A Call to Relentless Affirmation
“It seemed as though my kids would never grow up”, said no one ever.
Take it from a seasoned parent (and now grandparent), to say that our kids grow up too quickly would seem the “understatement of the century”. We may not come to that realization until we get a little farther along in the parenting process, but when we do, even during those bewildering and sometimes maddening teenage years, the reality that our kids are growing up and growing out, and that our roles in their lives are shifting as well, can give rise to that internal voice that screams “WAIT!”
Soon enough, that son or daughter thinks they have outgrown your “hovering over them” and what were natural, open expressions of welcomed affection aren’t necessary any more and are experienced as actually kind of embarrassing.
Of course each child is different, and the above depiction may seem a little extreme, but nonetheless, I encourage you to not back down or be reluctant to continue to “hover”, and definitely not to withhold words and expressions of love and affection. As much as it may make them feel uncomfortable and as much as they may resist, little do they know how much they still need it, and quite honestly how much they will later appreciate it.
I was recently in a conversation regarding the significance of fathers, and the man I was speaking with shared the following story; He was on the phone speaking with his daughter and son-in-law, and after his daughter left the conversation he continued to speak with the son-in-law and later concluded by saying “I love you, son.” He said there was a long pause on the other end before the son finally said “I love you too”. A few weeks later when they reconnected, the son-in-law asked if he remembered the conversation and said this: “After we hung up, as if I was a child again, I went into my closet, sat down, and wept like I hadn’t in a long time”. The man replied, “What made you do that?”, to which the son answered “my father died when I was 16 years old, and since then I had not heard those words from a father, “I love you son”.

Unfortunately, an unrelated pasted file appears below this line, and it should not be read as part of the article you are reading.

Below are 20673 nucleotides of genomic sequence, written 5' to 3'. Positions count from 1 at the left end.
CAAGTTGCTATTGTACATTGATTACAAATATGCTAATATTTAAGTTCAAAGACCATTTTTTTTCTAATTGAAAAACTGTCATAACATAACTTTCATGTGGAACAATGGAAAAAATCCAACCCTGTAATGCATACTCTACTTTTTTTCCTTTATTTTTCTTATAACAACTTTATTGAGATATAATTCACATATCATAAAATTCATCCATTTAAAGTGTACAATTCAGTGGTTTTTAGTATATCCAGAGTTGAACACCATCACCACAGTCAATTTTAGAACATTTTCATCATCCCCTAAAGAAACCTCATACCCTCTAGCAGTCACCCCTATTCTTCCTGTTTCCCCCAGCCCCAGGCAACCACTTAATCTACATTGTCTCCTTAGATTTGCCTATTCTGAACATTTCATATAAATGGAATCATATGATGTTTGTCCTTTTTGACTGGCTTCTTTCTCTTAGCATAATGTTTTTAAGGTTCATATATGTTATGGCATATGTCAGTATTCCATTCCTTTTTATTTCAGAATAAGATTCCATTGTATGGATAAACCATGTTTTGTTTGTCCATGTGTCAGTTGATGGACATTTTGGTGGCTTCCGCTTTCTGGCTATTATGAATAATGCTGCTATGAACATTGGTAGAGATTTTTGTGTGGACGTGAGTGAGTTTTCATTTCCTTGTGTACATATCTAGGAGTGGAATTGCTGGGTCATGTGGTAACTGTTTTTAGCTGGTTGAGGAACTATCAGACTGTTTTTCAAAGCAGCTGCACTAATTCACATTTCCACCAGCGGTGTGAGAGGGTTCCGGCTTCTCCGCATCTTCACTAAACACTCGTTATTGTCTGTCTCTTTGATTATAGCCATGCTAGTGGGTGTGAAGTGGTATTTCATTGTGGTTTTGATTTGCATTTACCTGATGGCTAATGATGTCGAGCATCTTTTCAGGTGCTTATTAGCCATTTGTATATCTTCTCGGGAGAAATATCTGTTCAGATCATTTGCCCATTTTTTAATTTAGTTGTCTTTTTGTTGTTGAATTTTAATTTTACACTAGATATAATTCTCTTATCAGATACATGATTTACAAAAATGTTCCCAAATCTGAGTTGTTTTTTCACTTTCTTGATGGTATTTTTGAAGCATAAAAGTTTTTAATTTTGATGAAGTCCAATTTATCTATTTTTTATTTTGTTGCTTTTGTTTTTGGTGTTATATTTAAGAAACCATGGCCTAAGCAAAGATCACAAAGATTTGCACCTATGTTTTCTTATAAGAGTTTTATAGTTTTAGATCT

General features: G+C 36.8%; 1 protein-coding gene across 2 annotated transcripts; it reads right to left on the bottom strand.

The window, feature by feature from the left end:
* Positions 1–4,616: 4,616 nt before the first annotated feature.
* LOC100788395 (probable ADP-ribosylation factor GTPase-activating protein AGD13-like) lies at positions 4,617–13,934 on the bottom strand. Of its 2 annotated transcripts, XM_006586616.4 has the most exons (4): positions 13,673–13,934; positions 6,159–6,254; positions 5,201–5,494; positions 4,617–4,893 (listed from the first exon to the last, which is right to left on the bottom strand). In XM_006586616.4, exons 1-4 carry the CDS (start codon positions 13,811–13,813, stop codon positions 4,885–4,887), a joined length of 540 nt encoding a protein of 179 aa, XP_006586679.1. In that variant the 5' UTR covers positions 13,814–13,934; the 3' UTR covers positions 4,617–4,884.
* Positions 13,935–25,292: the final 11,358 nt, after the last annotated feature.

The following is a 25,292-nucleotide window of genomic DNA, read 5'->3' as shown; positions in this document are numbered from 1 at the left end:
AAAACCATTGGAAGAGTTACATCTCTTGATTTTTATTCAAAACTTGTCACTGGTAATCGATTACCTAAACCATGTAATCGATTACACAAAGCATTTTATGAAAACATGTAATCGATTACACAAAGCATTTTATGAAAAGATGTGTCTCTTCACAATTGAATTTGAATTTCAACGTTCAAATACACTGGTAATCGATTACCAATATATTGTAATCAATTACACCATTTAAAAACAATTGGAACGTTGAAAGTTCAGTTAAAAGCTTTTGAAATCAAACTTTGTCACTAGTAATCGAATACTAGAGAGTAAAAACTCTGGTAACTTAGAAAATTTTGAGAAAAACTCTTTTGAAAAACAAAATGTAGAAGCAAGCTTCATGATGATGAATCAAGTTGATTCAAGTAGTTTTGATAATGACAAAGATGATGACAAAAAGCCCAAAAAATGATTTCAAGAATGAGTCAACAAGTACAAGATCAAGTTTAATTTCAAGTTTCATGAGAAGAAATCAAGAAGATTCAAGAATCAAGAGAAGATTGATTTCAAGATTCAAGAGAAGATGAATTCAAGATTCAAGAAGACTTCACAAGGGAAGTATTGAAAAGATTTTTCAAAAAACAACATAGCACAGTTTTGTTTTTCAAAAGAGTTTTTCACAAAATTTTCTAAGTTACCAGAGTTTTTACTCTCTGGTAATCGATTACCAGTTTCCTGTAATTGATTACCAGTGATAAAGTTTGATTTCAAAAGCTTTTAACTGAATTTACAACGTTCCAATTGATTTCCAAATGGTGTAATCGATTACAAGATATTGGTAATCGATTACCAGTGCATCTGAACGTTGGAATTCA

At the sound of those words from a father, a well of emotions surfaced in his own heart. There was a remembering and reliving of a time that he longed for, a reminder of grief and loss in the absence of a father’s love and affirmation, and also the realization that he is a beloved child. I’m sure he would probably say to us, don’t ever hold back from telling and showing your children how much you love them, whether they think they’ve “outgrown it” or not. Be relentless in your verbal affirmation of your kids, foster meaningful relationships between them and healthy adults in their lives, and take advantage of every opportunity. Time is of the essence.
Director of Fatherhood Initiatives